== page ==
BTW, I've heard people on TV say what you typed '010, and '012. (Oh-ten, Oh-twelve). Numbers are that way now, '08, '09, but there's no reason to add that extra digit. It will be '10 and '12.

lacarnut
04-24-2009, 03:55 PM
And if it isn't, he may be invincible.
BTW, I've heard people on TV say what you typed '010, and '012. (Oh-ten, Oh-twelve). Numbers are that way now, '08, '09, but there's no reason to add that extra digit. It will be '10 and '12.

The 2 in front of the 010 and 012 are silent!:)

patriot45
04-24-2009, 04:26 PM
I saw a TV news report today that claimed Obama and John Boehner discussed the memo situation on 4/23 at a weekly bi-partisan meeting. Boehner asked Obama to release the memos that Cheney wanted declassified. Obama said that he had read the memos in question and he did not see conclusive proof that the enhanced interrogation had resulted in any useful intelligence.

So even if Obama is successful in stopping the lynch mob in Congress, he'll paint the interrogations as mostly ineffective.

I have to admit, at first, I was outraged on a daily basis. As more and more events show what wimps the Republicans in Congress are, I'm becoming numb. :(

I just heard on the same TV news report that Obama is going to release dozens of PICTURES of treatment of prisoners. Is it 2012 yet?

Now the report says the White House admits it will release by the end of May, a substantial number of pictures of abuse of detainees. If I had to guess I'd say Obama's agenda is right on schedule.

Those POS will release the DUmmie porn pics right before Memorial day! :mad:

Odysseus
04-24-2009, 04:42 PM
I just heard on the same TV news report that Obama is going to release dozens of PICTURES of treatment of prisoners. Is it 2012 yet?

Now the report says the White House admits it will release by the end of May, a substantial number of pictures of abuse of detainees. If I had to guess I'd say Obama's agenda is right on schedule.
That's his plan. I said last year that it wasn't enough for Democrats to lose the war, they had to discredit the military. Photos of torture (44 out of how many tens of thousands of detainees?) will be given far more prominence than stories of jihadi atrocities. How about a fairness doctrine that requires that each photo of a detainee be accompanied by a photo of someone jumping out of the WTC, or a video of an American being beheaded, or just a photo of suicide bomb victims, just so people can get a context for why they were detained and questioned in the first place?

This should be the straw that breaks the camel's back, IF the American voters are not beyond salvage.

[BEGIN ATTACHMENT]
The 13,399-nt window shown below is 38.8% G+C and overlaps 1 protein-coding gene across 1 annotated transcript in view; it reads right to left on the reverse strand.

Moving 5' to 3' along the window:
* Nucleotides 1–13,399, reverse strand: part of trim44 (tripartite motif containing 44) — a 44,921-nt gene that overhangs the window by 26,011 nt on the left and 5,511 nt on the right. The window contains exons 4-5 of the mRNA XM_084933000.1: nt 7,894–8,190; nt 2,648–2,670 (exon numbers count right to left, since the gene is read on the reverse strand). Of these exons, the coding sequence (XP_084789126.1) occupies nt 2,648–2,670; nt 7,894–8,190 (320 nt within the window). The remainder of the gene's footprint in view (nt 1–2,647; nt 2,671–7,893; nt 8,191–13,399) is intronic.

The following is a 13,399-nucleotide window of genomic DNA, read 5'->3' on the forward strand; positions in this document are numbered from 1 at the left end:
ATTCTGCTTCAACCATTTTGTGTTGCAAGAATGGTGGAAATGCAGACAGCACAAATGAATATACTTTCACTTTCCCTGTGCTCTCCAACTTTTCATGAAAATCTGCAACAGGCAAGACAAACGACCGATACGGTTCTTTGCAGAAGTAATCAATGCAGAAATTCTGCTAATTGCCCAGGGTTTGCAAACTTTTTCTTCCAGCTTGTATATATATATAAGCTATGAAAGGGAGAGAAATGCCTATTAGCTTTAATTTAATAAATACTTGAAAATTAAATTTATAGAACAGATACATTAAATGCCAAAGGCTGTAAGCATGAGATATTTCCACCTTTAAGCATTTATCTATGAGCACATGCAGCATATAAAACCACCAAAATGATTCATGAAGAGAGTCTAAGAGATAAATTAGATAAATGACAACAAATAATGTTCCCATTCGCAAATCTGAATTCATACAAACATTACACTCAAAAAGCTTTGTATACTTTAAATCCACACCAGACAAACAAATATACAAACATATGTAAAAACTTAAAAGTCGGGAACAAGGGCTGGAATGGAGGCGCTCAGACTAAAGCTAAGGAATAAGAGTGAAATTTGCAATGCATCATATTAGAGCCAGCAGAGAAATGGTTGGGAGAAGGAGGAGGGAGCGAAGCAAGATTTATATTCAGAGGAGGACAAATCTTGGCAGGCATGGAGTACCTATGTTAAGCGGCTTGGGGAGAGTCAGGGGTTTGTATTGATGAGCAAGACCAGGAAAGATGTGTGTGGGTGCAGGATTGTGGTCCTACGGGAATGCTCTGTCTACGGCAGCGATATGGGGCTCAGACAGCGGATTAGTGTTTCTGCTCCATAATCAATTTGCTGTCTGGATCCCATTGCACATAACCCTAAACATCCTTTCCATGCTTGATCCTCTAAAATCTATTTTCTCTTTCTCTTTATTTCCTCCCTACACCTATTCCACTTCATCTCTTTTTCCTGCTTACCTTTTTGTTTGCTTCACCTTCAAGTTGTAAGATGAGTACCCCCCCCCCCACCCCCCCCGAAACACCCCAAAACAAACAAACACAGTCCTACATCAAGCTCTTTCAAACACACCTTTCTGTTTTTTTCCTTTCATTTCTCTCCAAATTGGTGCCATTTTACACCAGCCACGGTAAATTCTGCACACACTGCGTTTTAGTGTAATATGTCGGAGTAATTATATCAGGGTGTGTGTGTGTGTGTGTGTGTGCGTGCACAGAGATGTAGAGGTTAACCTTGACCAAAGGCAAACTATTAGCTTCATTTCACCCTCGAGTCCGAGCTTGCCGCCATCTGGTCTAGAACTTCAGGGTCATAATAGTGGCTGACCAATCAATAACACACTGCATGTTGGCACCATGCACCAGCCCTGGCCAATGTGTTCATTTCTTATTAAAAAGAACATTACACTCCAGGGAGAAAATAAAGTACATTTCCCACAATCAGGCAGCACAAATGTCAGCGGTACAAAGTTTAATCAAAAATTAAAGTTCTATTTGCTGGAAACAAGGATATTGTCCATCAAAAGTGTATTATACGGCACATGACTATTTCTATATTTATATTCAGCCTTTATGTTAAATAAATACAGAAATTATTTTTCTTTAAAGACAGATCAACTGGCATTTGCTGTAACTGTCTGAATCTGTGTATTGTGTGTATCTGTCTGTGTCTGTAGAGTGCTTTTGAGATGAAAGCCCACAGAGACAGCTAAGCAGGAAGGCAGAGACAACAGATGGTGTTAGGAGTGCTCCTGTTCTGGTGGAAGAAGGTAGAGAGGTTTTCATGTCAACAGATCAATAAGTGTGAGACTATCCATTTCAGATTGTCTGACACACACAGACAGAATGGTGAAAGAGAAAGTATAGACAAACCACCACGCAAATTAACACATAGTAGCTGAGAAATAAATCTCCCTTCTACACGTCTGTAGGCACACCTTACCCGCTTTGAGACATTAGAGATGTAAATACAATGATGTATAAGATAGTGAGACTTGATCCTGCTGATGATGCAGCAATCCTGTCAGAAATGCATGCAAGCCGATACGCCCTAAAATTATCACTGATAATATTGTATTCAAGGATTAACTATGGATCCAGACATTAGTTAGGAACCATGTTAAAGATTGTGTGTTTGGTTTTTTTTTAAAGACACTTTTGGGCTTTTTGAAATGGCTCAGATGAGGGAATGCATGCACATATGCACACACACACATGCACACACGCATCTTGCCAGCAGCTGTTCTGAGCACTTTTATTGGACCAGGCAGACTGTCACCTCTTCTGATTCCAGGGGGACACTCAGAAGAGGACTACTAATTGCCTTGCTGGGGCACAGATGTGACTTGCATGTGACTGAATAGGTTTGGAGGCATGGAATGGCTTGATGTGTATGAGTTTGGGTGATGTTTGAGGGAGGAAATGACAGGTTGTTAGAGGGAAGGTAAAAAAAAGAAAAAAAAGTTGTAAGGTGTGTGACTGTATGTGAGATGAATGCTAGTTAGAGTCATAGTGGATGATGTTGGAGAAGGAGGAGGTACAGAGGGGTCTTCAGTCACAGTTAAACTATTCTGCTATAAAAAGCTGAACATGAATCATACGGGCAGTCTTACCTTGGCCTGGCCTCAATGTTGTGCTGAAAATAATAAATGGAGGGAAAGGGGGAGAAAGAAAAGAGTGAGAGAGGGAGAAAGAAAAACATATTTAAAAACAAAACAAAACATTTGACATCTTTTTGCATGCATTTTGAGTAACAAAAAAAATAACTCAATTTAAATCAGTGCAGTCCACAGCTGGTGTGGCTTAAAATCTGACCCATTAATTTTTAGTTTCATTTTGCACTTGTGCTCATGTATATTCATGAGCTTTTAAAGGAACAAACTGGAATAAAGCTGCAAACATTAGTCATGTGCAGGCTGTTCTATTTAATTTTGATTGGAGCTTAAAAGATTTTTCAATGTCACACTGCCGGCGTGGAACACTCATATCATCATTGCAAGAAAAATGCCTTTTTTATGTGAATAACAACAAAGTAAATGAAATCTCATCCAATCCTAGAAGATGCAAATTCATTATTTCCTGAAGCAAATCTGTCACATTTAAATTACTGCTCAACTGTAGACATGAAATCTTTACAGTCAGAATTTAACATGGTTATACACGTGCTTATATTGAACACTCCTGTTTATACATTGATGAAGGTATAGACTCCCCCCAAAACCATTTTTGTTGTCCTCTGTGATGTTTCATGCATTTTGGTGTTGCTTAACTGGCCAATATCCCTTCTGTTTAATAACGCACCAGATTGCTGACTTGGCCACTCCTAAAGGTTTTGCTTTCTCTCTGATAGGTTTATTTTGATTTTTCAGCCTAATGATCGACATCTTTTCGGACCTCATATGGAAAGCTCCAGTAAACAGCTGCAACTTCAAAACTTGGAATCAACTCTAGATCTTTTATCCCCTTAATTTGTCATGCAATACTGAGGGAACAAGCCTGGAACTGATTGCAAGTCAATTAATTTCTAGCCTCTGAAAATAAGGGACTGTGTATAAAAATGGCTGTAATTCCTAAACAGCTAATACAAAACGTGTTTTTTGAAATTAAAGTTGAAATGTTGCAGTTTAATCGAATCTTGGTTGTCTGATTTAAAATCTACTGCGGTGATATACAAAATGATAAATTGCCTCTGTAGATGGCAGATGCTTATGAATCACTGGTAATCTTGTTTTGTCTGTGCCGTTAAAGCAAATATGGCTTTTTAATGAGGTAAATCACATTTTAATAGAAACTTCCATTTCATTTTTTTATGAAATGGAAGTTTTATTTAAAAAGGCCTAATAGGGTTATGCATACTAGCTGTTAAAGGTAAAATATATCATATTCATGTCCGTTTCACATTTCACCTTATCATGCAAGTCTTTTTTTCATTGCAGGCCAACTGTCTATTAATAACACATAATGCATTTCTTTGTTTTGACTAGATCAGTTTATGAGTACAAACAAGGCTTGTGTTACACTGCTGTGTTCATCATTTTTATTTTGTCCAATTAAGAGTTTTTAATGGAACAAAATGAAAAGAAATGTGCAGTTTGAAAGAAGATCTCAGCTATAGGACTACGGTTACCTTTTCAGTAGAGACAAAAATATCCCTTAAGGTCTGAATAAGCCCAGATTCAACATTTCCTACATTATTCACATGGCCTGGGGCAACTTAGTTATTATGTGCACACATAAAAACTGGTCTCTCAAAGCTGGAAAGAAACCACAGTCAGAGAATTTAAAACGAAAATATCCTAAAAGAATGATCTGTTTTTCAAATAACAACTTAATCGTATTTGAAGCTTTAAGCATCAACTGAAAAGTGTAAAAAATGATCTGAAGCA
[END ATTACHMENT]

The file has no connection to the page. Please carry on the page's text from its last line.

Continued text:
For some voters, it will make no difference since they vote the party line anyway. But for some, it could be the deal breaker and we will find out next year. The O team made a lot of promises and anyone with a functioning neuron in their brain realized that is was political BS! But there is always that group that believes everything the lying politician speak is gospel.
Democrats are mainlining the Kool Aid at this point, but independents will start to wise up sooner or later. Of course, it's funny how the media used to trumpet every .001% jump in unemployment numbers under Bush, but now they hardly ever discuss them except when they're released, and even then, they don't mention the amount of the increase. If I didn't know better, I'd think that they were biased or something... :rolleyes:

scd1008
04-24-2009, 05:15 PM
Is Obama blowing it, no need to ask .......... I think this is going to be four VERY long years.
In the first hundred days, no doubt the worst President EVER, but an enemy of the American people .........
That's a new twist.
We are in deep, deep shit !

Rockntractor
04-24-2009, 08:05 PM
Is Obama blowing it, no need to ask .......... I think this is going to be four VERY long years.
In the first hundred days, no doubt the worst President EVER, but an enemy of the American people .........
That's a new twist.
We are in deep, deep shit !
Yes we are. Nowdays you can make a shit sandwich give it to someone tell them it's a shit sandwich and they will eat it and thank you for it.

AlmostThere
04-24-2009, 10:47 PM
Up until today, Obama was just destroying our economy, saddling generations with immense debt and replacing our capitalistic system with socialism. But I am pissed now. Our economic system wasn't enough, now he has to destroy our military. People are talking about 2010 and 2012; that's funny. Like there will be anything left of this country by then. Look what that bastard has done in under 100 days. :mad:

Have to give him credit. He is going to single-handily do more damage to our military than any enemy we've ever faced. No, by next year, there won't be anything left to save at all.